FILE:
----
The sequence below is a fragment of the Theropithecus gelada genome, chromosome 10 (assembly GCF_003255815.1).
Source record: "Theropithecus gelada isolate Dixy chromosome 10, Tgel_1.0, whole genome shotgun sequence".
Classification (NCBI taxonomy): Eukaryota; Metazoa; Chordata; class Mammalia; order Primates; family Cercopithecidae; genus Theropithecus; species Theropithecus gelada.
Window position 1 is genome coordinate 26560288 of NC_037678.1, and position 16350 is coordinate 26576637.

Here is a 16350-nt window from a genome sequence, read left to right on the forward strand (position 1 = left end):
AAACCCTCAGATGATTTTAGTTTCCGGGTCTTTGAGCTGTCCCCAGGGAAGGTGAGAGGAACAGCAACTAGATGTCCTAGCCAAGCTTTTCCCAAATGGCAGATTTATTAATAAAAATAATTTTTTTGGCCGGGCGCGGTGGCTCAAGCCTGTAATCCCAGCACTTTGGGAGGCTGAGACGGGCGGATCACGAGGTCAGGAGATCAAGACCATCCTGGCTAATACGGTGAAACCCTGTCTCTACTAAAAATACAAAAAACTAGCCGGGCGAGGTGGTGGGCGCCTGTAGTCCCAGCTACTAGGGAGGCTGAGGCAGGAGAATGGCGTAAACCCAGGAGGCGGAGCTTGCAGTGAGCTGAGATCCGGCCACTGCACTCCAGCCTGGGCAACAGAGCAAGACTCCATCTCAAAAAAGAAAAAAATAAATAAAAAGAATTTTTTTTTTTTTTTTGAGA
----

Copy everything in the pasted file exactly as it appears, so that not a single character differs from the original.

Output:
The sequence below is a fragment of the Theropithecus gelada genome, chromosome 10 (assembly GCF_003255815.1).
Source record: "Theropithecus gelada isolate Dixy chromosome 10, Tgel_1.0, whole genome shotgun sequence".
Classification (NCBI taxonomy): Eukaryota; Metazoa; Chordata; class Mammalia; order Primates; family Cercopithecidae; genus Theropithecus; species Theropithecus gelada.
Window position 1 is genome coordinate 26560288 of NC_037678.1, and position 16350 is coordinate 26576637.

Here is a 16350-nt window from a genome sequence, read left to right on the forward strand (position 1 = left end):
AAACCCTCAGATGATTTTAGTTTCCGGGTCTTTGAGCTGTCCCCAGGGAAGGTGAGAGGAACAGCAACTAGATGTCCTAGCCAAGCTTTTCCCAAATGGCAGATTTATTAATAAAAATAATTTTTTTGGCCGGGCGCGGTGGCTCAAGCCTGTAATCCCAGCACTTTGGGAGGCTGAGACGGGCGGATCACGAGGTCAGGAGATCAAGACCATCCTGGCTAATACGGTGAAACCCTGTCTCTACTAAAAATACAAAAAACTAGCCGGGCGAGGTGGTGGGCGCCTGTAGTCCCAGCTACTAGGGAGGCTGAGGCAGGAGAATGGCGTAAACCCAGGAGGCGGAGCTTGCAGTGAGCTGAGATCCGGCCACTGCACTCCAGCCTGGGCAACAGAGCAAGACTCCATCTCAAAAAAGAAAAAAATAAATAAAAAGAATTTTTTTTTTTTTTTTGAGA